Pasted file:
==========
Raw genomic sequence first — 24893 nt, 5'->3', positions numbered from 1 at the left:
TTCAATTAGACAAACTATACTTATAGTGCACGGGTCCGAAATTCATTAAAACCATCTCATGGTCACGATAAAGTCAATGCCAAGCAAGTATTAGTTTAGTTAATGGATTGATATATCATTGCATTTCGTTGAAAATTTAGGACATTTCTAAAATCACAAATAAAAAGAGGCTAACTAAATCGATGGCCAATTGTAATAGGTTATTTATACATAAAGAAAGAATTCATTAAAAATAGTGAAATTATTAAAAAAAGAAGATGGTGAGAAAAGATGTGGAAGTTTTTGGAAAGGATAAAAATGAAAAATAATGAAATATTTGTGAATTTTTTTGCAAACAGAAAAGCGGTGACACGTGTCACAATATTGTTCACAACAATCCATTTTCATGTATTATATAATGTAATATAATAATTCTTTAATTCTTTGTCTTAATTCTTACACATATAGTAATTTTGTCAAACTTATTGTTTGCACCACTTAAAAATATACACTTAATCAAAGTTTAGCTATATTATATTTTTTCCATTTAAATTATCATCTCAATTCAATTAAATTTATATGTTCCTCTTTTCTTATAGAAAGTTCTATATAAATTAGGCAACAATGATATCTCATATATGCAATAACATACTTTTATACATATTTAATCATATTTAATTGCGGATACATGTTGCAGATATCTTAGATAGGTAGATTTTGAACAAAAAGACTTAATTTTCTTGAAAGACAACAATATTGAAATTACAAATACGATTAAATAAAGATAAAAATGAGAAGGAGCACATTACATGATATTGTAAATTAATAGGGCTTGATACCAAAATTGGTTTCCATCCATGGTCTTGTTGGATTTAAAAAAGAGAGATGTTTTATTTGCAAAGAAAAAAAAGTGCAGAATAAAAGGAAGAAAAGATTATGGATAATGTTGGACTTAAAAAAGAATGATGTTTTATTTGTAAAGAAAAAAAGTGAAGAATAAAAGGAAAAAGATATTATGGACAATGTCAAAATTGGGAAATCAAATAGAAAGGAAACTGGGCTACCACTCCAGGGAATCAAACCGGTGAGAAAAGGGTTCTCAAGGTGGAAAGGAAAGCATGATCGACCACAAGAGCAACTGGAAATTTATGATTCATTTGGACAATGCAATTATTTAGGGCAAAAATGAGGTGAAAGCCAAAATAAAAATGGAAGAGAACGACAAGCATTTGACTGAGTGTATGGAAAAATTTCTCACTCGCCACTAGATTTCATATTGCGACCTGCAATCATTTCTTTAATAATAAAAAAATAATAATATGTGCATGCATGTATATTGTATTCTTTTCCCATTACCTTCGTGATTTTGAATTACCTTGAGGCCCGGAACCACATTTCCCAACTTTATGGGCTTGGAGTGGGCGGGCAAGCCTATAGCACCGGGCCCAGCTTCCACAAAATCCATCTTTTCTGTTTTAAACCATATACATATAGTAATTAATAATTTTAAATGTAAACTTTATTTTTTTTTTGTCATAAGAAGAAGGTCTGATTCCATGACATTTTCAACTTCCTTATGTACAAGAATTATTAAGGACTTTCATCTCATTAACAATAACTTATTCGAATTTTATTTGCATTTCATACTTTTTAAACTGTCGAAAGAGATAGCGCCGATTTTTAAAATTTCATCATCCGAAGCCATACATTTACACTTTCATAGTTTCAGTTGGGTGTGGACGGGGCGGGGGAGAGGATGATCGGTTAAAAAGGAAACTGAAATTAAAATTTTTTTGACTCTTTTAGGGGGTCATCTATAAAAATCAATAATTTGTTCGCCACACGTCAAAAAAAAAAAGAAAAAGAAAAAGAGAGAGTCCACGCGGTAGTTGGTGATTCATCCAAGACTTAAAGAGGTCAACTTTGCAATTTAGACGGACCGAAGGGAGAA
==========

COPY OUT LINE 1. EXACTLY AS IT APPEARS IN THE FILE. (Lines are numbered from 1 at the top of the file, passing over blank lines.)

Raw genomic sequence first — 24893 nt, 5'->3', positions numbered from 1 at the left: